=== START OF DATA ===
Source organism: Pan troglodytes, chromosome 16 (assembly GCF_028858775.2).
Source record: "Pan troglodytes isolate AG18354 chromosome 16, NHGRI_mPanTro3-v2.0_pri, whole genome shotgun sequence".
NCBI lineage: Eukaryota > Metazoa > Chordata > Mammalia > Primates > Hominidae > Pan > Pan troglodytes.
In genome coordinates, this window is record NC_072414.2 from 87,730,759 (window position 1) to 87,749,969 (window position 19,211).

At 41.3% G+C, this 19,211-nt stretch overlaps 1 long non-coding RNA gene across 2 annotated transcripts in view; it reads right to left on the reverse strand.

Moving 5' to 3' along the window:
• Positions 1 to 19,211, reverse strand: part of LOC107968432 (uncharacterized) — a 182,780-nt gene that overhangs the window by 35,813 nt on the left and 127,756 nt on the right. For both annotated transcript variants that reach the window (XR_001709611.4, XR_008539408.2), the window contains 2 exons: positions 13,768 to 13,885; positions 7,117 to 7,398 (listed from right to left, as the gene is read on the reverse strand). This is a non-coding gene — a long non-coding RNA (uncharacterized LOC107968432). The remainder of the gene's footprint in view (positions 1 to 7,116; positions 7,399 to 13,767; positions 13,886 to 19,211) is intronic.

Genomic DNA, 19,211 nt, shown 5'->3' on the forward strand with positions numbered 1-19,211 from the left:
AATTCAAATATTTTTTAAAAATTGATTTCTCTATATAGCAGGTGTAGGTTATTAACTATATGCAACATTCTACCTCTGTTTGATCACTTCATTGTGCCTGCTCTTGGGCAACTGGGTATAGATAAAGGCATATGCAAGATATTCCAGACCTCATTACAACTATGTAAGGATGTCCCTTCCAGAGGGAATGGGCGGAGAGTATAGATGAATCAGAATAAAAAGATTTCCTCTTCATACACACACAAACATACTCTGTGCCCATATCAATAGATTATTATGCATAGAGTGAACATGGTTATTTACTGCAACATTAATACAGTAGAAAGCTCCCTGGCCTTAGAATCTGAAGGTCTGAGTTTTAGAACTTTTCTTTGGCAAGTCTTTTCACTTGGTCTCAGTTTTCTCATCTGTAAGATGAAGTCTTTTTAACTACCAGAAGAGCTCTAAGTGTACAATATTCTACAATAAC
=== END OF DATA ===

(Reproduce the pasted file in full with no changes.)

Source organism: Pan troglodytes, chromosome 16 (assembly GCF_028858775.2).
Source record: "Pan troglodytes isolate AG18354 chromosome 16, NHGRI_mPanTro3-v2.0_pri, whole genome shotgun sequence".
NCBI lineage: Eukaryota > Metazoa > Chordata > Mammalia > Primates > Hominidae > Pan > Pan troglodytes.
In genome coordinates, this window is record NC_072414.2 from 87,730,759 (window position 1) to 87,749,969 (window position 19,211).

At 41.3% G+C, this 19,211-nt stretch overlaps 1 long non-coding RNA gene across 2 annotated transcripts in view; it reads right to left on the reverse strand.

Moving 5' to 3' along the window:
• Positions 1 to 19,211, reverse strand: part of LOC107968432 (uncharacterized) — a 182,780-nt gene that overhangs the window by 35,813 nt on the left and 127,756 nt on the right. For both annotated transcript variants that reach the window (XR_001709611.4, XR_008539408.2), the window contains 2 exons: positions 13,768 to 13,885; positions 7,117 to 7,398 (listed from right to left, as the gene is read on the reverse strand). This is a non-coding gene — a long non-coding RNA (uncharacterized LOC107968432). The remainder of the gene's footprint in view (positions 1 to 7,116; positions 7,399 to 13,767; positions 13,886 to 19,211) is intronic.

Genomic DNA, 19,211 nt, shown 5'->3' on the forward strand with positions numbered 1-19,211 from the left:
AATTCAAATATTTTTTAAAAATTGATTTCTCTATATAGCAGGTGTAGGTTATTAACTATATGCAACATTCTACCTCTGTTTGATCACTTCATTGTGCCTGCTCTTGGGCAACTGGGTATAGATAAAGGCATATGCAAGATATTCCAGACCTCATTACAACTATGTAAGGATGTCCCTTCCAGAGGGAATGGGCGGAGAGTATAGATGAATCAGAATAAAAAGATTTCCTCTTCATACACACACAAACATACTCTGTGCCCATATCAATAGATTATTATGCATAGAGTGAACATGGTTATTTACTGCAACATTAATACAGTAGAAAGCTCCCTGGCCTTAGAATCTGAAGGTCTGAGTTTTAGAACTTTTCTTTGGCAAGTCTTTTCACTTGGTCTCAGTTTTCTCATCTGTAAGATGAAGTCTTTTTAACTACCAGAAGAGCTCTAAGTGTACAATATTCTACAATAAC